In the source, some of the array elements are given as literal structs while others like BUILTIN_ABS_METHODDEF are implemented as macros. You may notice that this array does not contain all builtin functions. The remaining functions like bytearray(), int(), or str() are actually constructors located in the _PyBuiltin_Initmethod also in Python/bltinmodule.c. (I don’t like using the word constructor when referencing these in python, but that’s another story.)

So, in order to add my custom builtin method, I just need to add a PyMethodDef to this array containing my function name, implementation, argument flags, and docstring.


All changes implemented are in my copy of the source on Github.

I decided to try and isolate my additions as much as possible from the existing source so that it would be easier to reference later by making my changes stand out. The actual implementation of my builtin product function is pretty much an exact copy of the builtin sum function with a few minor changes.


This file contains the implementation of my product function and the wrapper for it.

The implementation (builtin_prod_impl) does the exact same stuff as builtin_sum_impl, but with the default value changed from 0 to 1, the actual addition done by PyNumber_Add changed to PyNumber_Multiply for multiplication, and Fast Addition was removed. This Fast Addition was a way to speed up addition by storing the temporary sum in C space instead of Python space. The downside of this is that you always need to check for overflow since you’re working with data types that have a limited range of values. Now this can easily, and quickly, be done by comparing the sign bit of your result against the sign bit of your two numbers that you’re adding (which the interpreter does in this fast addition). However, for multiplication, I cannot find a quick way for checking if overflow occurred that does not involve dividing the product by one of the two numbers to get the other. Regardless, I ended up just using python’s builtin objects for multiplication since they handle overflow and large numbers already.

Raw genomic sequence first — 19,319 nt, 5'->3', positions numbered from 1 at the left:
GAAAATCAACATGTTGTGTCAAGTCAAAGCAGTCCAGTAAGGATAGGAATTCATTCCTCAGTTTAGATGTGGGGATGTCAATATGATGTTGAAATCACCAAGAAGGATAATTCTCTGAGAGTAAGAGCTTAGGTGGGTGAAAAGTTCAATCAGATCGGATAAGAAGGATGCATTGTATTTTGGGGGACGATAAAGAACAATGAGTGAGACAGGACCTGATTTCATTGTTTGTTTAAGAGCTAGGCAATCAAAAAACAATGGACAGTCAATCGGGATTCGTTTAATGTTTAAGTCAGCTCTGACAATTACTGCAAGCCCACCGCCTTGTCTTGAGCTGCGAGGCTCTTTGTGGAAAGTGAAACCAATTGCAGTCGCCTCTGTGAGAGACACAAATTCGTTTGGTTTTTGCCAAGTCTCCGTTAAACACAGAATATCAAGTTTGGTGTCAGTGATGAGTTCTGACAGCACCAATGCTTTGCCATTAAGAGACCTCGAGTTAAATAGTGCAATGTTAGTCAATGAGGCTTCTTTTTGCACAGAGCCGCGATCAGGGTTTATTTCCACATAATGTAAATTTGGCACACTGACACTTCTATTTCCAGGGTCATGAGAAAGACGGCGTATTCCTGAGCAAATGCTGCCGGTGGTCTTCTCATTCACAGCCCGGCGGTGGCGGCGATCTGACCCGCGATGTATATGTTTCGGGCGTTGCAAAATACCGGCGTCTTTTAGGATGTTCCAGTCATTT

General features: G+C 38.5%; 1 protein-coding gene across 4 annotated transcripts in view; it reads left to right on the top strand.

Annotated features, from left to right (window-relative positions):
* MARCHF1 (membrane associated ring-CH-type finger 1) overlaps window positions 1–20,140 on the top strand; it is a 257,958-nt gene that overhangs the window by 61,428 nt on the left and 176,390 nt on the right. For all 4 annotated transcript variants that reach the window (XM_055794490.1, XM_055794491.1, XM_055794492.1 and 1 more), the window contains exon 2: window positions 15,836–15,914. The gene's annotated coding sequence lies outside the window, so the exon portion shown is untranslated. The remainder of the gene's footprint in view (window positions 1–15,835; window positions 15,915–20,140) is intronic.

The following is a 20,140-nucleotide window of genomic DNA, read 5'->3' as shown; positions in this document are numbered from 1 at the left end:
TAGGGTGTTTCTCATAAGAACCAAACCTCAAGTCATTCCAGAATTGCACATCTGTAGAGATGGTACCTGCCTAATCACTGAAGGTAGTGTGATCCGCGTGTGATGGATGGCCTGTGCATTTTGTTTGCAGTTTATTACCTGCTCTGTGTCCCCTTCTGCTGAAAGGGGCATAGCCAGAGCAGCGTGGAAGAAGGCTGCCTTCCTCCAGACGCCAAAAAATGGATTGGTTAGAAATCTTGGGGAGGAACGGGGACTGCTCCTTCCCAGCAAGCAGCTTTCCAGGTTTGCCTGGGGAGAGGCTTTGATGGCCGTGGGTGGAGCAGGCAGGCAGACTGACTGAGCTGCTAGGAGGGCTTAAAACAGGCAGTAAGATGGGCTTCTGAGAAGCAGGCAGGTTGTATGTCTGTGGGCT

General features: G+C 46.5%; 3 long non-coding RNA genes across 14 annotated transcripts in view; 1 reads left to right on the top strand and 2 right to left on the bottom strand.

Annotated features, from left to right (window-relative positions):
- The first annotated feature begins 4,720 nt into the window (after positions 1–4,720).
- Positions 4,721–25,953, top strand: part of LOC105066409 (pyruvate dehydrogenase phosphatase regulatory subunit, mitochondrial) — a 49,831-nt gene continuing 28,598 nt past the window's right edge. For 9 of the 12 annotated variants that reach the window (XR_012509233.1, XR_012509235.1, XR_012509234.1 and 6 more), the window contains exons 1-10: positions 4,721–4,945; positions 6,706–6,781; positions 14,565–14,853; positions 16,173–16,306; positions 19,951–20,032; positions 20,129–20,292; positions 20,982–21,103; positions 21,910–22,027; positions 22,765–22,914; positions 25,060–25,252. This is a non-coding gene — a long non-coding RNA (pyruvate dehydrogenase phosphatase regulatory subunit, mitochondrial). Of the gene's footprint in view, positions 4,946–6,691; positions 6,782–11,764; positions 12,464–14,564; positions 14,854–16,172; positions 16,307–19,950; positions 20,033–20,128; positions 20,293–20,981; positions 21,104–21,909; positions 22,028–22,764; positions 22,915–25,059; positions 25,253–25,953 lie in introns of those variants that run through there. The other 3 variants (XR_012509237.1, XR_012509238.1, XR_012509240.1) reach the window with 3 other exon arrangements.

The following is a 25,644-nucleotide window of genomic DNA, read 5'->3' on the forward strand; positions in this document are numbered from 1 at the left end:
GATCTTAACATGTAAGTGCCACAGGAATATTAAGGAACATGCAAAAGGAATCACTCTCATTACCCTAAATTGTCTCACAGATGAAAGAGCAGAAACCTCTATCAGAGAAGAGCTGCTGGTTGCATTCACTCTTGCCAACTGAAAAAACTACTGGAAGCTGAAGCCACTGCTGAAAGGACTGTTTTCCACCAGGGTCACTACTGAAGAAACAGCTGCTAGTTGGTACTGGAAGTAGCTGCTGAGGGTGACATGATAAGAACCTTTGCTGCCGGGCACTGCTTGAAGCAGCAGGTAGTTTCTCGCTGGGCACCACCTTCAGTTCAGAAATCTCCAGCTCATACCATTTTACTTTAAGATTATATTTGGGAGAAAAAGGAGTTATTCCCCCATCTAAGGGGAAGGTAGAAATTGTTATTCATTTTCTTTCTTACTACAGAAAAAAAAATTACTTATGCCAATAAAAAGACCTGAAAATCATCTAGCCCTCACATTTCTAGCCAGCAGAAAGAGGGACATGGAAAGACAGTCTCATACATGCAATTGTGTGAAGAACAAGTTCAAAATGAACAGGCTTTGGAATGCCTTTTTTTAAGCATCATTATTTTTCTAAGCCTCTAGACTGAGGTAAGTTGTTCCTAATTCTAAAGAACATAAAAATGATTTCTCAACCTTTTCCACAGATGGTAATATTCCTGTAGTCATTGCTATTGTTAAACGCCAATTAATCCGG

I have not profiled this, but I am curious to see if multiplying in C and dividing to check for overflow will still outperform PyNumber_Multiply.

The wrapper (builtin_prod) essentially unpacks the arguments into the iterable and starting value for the implementation.


This file just contains the declarations for builtin_prod_impl and builtin_prod, the docstring, and the final macro to be included in the original builtin_methods array.


To actually my prod() function to the builtin functions, I just needed to add my macro to the array of builtin functions.

static PyMethodDef builtin_methods[] = {
    {"__build_class__", (PyCFunction)builtin___build_class__, METH_VARARGS | METH_KEYWORDS, build_class_doc},
    {"__import__", (PyCFunction)builtin___import__, METH_VARARGS | METH_KEYWORDS, import_doc},
    {"vars",            builtin_vars,       METH_VARARGS, vars_doc},
    {NULL, NULL},

The USE_CUSTOM_BUILTINS is just a flag I can pass to the compiler that says whether or not I want to include whatever custom builtin functions I had.


The last thing to do was just adjust the Makefile such that it accepted this flag, and compiled the product function. Nothing big.


After re-building python from source, I am able to use prod() in both the shell and from a python script.

>>> prod(range(1, 6))
>>> prod([])  # Empty iterable, default starting value of 1
>>> prod(range(5))  # Zero included
>>> prod(range(-3, 4, 2))  # Negative numbers, positive result
>>> prod(range(-5, 4, 2))  # Negative numbers, negative result
>>> prod((1, 2), 10)  # New starting value
>>> prod([2, 2**64]) == 2**65


Hopefully, this serves as a nice introduction into how new builtin functions are added. Feel free to send me an email if there’s anything blatantly wrong in this article.



Greetings! I am a student at Drexel University studying Computer and Electrical Engineering. This website will primarily serve as a blog/personal notebook. My hobbies include Python, TF2, and memes.